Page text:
From Camelot, final scene.
The night before the final battle against Sir Lancelot, King Arthur has come across a young boy (Tom of Warwick) who wants to fight for him. Arthur knights him and instead, instructs him to return home.
Sir Pellinore, an old and trusted friend of Arthur's, is with Arthur and observing this.
Arthur tells the boy: Each evening from December to December, before you drift to sleep upon your cot, think back on all the tales that you remember of Camelot. Ask every person if he's heard the story and tell it strong and clear if he has not; how once there was a fleeting wisp of glory called Camelot. Camelot! Camelot! Now sing it out with love and joy.
Sir Tom of Warwick repeats after King Arthur: Camelot! Camelot!
Arthur: Yes, Camelot, my boy. Where once it never rained till after sunset, by 8:00 a.m. the morning mists had flown. Don't let it be forgot that once there was a spot for one brief shining moment that was known as Camelot. My teacher, Merlin, who often remembered things that hadn't happened better than things that had, told me that one day, a few hundred years from now, it will be discovered that the world is round. Round, like that great table at which we sat with high hopes and noble purpose. If you do as I ask, perhaps one day men will sit around this world as we did around our table and go questing once more for honour and freedom and justice. Now run, Sir Tom, behind the lines...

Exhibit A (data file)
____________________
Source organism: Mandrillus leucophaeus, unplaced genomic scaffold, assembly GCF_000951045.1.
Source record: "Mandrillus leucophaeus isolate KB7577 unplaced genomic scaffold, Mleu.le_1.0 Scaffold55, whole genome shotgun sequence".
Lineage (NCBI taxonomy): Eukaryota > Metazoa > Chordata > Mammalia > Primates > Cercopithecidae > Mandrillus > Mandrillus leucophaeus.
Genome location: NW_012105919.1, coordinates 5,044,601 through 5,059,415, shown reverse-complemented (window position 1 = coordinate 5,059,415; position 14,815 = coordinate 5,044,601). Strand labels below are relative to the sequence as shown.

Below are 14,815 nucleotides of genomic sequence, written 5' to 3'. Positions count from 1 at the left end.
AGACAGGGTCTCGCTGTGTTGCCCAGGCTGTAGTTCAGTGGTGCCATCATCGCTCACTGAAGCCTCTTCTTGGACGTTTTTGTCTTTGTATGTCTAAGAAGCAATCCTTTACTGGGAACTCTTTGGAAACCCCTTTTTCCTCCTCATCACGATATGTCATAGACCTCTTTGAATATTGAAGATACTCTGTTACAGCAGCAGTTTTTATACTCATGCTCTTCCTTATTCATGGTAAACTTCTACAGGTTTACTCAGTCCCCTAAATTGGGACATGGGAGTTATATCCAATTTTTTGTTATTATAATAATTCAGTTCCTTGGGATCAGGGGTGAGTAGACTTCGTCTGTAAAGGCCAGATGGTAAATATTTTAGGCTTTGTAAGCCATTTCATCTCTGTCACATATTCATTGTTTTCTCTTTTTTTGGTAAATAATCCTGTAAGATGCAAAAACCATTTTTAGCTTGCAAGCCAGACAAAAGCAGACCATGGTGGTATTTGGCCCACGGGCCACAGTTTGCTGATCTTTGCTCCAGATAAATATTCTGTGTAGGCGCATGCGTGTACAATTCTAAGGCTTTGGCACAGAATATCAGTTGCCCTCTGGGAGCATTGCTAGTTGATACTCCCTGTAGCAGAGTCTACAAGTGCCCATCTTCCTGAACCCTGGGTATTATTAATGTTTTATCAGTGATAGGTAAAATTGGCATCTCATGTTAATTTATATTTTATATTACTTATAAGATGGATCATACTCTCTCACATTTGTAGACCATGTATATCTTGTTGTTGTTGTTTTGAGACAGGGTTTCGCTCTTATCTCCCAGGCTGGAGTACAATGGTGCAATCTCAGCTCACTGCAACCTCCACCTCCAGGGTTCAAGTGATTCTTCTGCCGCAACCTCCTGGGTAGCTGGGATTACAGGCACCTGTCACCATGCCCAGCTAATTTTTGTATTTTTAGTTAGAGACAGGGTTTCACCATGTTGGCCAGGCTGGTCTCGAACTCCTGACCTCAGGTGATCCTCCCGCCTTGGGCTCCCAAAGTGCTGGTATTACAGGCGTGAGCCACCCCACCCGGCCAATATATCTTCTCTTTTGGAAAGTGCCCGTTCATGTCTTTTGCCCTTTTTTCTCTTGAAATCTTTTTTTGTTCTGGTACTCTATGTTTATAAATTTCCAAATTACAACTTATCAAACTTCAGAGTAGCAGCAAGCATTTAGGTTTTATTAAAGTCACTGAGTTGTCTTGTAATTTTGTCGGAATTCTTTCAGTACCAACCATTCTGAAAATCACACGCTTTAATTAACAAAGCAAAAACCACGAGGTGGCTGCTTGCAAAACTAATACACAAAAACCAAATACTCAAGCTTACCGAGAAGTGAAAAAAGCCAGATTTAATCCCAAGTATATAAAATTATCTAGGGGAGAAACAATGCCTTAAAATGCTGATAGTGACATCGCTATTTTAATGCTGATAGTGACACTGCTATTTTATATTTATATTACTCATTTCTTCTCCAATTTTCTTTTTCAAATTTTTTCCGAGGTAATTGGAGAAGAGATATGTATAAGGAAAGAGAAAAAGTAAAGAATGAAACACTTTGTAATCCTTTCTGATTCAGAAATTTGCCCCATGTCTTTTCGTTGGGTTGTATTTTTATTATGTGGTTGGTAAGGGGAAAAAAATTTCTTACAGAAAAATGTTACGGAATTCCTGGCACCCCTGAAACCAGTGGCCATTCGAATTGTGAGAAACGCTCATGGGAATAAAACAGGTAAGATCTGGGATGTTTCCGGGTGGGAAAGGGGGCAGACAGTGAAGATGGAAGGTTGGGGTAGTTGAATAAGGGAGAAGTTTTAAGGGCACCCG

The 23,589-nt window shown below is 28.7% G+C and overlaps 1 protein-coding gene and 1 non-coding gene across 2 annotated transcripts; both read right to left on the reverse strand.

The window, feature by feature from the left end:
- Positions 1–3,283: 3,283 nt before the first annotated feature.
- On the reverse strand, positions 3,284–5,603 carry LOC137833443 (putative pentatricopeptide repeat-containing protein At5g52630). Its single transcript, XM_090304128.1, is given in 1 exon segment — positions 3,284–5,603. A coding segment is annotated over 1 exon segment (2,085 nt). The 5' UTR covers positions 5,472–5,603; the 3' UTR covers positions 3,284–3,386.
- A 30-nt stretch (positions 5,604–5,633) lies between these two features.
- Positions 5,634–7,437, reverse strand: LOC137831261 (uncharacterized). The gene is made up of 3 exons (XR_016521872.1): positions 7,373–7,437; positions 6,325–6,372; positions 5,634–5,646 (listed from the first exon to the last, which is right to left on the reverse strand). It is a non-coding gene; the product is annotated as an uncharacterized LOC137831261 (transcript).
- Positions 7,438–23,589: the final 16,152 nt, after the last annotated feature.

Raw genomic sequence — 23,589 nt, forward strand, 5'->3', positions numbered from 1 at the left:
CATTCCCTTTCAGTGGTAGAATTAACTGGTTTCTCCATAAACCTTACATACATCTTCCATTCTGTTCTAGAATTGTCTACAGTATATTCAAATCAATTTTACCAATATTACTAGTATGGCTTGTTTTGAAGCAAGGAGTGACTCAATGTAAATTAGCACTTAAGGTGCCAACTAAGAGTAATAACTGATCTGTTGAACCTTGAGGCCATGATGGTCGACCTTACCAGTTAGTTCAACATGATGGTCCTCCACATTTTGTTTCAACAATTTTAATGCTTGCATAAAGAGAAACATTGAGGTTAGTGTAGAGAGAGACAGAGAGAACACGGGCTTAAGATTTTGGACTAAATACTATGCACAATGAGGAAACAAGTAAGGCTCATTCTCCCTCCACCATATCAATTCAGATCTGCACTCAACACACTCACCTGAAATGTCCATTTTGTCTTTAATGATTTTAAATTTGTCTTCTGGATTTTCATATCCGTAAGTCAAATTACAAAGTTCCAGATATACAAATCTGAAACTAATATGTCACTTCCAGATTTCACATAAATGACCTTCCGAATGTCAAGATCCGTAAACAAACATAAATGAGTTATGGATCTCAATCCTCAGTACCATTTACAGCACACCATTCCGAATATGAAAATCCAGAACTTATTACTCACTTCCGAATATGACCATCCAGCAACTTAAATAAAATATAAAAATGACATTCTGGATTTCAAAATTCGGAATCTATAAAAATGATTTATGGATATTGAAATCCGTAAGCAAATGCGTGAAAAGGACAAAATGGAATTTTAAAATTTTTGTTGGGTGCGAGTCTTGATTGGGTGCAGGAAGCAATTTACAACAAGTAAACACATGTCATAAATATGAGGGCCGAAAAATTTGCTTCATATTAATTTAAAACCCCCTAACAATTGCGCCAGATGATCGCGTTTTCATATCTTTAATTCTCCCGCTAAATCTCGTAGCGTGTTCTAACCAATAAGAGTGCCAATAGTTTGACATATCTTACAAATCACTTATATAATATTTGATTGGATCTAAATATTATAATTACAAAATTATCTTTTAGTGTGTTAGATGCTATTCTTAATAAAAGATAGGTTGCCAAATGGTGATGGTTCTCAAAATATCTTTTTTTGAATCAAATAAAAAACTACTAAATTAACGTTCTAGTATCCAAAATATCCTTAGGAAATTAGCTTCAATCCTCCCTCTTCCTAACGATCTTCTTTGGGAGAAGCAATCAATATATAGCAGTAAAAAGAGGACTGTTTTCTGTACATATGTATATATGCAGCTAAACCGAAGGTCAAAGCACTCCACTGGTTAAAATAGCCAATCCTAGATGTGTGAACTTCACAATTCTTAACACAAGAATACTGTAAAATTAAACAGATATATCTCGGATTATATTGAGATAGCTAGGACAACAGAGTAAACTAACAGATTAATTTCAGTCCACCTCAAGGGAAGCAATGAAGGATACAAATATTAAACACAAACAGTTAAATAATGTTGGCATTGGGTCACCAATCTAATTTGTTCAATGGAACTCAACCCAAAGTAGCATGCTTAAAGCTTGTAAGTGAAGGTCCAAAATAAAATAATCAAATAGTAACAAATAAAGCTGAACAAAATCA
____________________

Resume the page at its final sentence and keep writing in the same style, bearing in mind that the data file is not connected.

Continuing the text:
Sir Pellinore: Who was that, Arthur?
Arthur: One of what we all are, Pelly, less than a drop in the great blue motion of the sunlit sea. But it seems that some of the drops sparkle, Pelly, some of them do sparkle!
Years ago, I clipped from the Playbill those last words between Pelly and Arthur, framed them and placed the frame on my bedside table. I read them often, and I strive to be one of the sparkling drops.